GSPs must first focus on setting appropriate goals for each basin before planning for the future. For example, GSPs that allowed groundwater levels to decline were, in general, less likely to be approved, particularly where declines would have detrimental impacts; however, not all resubmitted GSPs raised the groundwater level SMC to historical levels. In many assessments, DWR took issue with basin groundwater level thresholds that were based on modeled or projected values rather than historical values or domestic well depths, particularly where they allowed further groundwater level declines that could impact wells or cause subsidence. Comments on interconnected surface waters (ISW) were also common; DWR made it clear that GSPs need to set SMC for ISW unless they demonstrated lack of connectivity. Overall, DWR comments focused on appropriately setting SMC to avoid significant and unreasonable impacts, rather than setting unrealistic goals or including insufficient projects and management actions to reach sustainability.

3. Account for relationships between sustainability indicators

The impact sustainability indicators have on one another cannot be ignored. The 6 sustainability indicators are interrelated when it comes to groundwater management. For example, if groundwater was allowed to drop below historical levels in an area that has experienced subsidence in the past, further subsidence may occur with lower groundwater levels, and this effect should be avoided. GSP Regulations require that minimum thresholds avoid causing undesirable results of the other sustainability indicators. The relationship between groundwater levels and groundwater quality also adds insight into how DWR is assessing GSPs. GSPs must show that allowing for lowering of groundwater levels will not cause groundwater quality impacts. This concern was not as common as subsidence, potentially due to the irreversibility of subsidence. ISW was the one sustainability indicator where GSAs were given some leeway; DWR acknowledged ISW is challenging and noted guidance would be forthcoming. As long as GSPs set SMC where ISW is present and plan to gather data, DWR gave a pass.

4. Collaborate and coordinate

The ability to work collaboratively with other GSAs and develop coordinated, consistent GSPs within each basin was paramount. Being able to work with neighboring and partner GSAs will also be key in implementation. DWR was adamant about consistency, particularly for water budget development and SMC. GSAs successfully addressed consistency deficiencies by using the same methodologies, formats, and language in their revisions.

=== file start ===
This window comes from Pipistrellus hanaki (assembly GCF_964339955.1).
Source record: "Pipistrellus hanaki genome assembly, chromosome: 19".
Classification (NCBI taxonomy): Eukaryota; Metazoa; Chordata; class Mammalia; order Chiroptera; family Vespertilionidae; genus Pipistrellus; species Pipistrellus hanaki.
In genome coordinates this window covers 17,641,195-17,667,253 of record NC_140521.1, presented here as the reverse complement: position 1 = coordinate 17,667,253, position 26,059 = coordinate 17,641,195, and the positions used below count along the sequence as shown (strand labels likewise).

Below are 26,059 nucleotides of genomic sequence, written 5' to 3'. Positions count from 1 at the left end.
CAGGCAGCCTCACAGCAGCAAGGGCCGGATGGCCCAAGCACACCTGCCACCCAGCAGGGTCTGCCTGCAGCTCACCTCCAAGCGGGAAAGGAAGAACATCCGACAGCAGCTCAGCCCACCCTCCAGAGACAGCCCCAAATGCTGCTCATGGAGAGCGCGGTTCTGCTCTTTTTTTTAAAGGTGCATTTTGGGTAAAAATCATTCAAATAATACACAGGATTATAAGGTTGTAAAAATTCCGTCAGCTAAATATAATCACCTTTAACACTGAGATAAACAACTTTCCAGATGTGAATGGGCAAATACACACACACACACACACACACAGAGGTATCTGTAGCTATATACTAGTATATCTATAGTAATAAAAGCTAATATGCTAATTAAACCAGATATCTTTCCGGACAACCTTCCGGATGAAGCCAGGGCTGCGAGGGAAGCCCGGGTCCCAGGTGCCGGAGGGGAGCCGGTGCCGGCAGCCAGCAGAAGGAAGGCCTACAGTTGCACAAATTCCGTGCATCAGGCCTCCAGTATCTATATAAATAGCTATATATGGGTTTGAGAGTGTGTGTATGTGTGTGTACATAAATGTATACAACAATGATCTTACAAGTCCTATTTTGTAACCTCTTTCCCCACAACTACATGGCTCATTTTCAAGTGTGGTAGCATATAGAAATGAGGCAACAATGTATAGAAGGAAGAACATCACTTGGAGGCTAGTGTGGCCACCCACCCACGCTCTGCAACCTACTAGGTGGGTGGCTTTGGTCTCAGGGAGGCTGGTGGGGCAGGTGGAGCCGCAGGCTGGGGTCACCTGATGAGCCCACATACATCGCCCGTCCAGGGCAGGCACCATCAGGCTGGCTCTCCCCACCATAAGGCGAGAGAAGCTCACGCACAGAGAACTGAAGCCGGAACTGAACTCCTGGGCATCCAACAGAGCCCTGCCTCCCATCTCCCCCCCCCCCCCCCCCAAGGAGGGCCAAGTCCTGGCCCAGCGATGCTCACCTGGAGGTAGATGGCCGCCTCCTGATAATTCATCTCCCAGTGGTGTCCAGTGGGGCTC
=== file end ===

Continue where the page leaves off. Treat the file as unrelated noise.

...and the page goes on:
As more GSAs refine their GSPs to meet DWR approval on the road toward groundwater sustainability, M&A experts learn more about the distinctions of each basin and region, expanding our ability to guide clients through the process.

Benefits of working with M&A’s SGMA experts

  • Our SGMA experts and hydrogeologists have worked across California, drafting GSPs and advising GSAs on SGMA compliance. We have led the development of more than 15 GSPs submitted in 2020 and 2022, including the first two approved by DWR (Salinas Valley 180/400-Foot Aquifer Subbasin and Santa Cruz Mid-County Basin). These GSPs and their concepts have been used by others in the state as examples of what DWR is looking for in a GSP.

  • M&A experts understand the complexity of the scientific, technical, political, and economic aspects of groundwater management and work with clients to navigate this complexity during GSP implementation.

  • M&A staff have experience with groundwater assessment, management, and projects throughout California and the western United States, helping clients meet regulations and permitting requirements.

About the Author

Abby Ostovar, Ph.D. is a water policy specialist at M&A who has led the development of the GSPs in the Salinas Valley. The Salinas Valley 180/400-Foot Aquifer Subbasin GSP was among the first to be approved by DWR.